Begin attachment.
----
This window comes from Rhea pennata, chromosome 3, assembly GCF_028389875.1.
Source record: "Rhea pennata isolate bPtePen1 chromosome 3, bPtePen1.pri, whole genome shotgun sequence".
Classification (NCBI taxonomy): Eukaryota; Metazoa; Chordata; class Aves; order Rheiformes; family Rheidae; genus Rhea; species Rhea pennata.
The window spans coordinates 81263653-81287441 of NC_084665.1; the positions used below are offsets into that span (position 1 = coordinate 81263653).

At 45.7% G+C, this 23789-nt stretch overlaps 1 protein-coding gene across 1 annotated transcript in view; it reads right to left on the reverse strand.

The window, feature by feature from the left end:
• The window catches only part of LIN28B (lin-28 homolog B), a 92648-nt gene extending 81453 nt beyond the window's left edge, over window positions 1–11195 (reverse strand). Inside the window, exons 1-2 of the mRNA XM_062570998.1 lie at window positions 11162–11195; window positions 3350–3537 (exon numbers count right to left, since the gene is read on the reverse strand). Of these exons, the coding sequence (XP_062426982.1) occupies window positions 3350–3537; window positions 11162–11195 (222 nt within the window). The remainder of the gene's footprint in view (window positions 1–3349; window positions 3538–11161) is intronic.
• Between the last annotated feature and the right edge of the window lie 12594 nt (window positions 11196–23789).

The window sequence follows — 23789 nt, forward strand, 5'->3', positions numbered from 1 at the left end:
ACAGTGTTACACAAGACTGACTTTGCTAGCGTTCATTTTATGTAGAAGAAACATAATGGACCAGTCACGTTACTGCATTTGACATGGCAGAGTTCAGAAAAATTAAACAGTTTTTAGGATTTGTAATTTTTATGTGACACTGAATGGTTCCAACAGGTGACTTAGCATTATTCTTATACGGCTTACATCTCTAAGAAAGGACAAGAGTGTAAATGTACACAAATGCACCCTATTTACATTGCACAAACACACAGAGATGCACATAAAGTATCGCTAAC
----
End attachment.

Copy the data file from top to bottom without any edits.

This window comes from Rhea pennata, chromosome 3, assembly GCF_028389875.1.
Source record: "Rhea pennata isolate bPtePen1 chromosome 3, bPtePen1.pri, whole genome shotgun sequence".
Classification (NCBI taxonomy): Eukaryota; Metazoa; Chordata; class Aves; order Rheiformes; family Rheidae; genus Rhea; species Rhea pennata.
The window spans coordinates 81263653-81287441 of NC_084665.1; the positions used below are offsets into that span (position 1 = coordinate 81263653).

At 45.7% G+C, this 23789-nt stretch overlaps 1 protein-coding gene across 1 annotated transcript in view; it reads right to left on the reverse strand.

The window, feature by feature from the left end:
• The window catches only part of LIN28B (lin-28 homolog B), a 92648-nt gene extending 81453 nt beyond the window's left edge, over window positions 1–11195 (reverse strand). Inside the window, exons 1-2 of the mRNA XM_062570998.1 lie at window positions 11162–11195; window positions 3350–3537 (exon numbers count right to left, since the gene is read on the reverse strand). Of these exons, the coding sequence (XP_062426982.1) occupies window positions 3350–3537; window positions 11162–11195 (222 nt within the window). The remainder of the gene's footprint in view (window positions 1–3349; window positions 3538–11161) is intronic.
• Between the last annotated feature and the right edge of the window lie 12594 nt (window positions 11196–23789).

The window sequence follows — 23789 nt, forward strand, 5'->3', positions numbered from 1 at the left end:
ACAGTGTTACACAAGACTGACTTTGCTAGCGTTCATTTTATGTAGAAGAAACATAATGGACCAGTCACGTTACTGCATTTGACATGGCAGAGTTCAGAAAAATTAAACAGTTTTTAGGATTTGTAATTTTTATGTGACACTGAATGGTTCCAACAGGTGACTTAGCATTATTCTTATACGGCTTACATCTCTAAGAAAGGACAAGAGTGTAAATGTACACAAATGCACCCTATTTACATTGCACAAACACACAGAGATGCACATAAAGTATCGCTAAC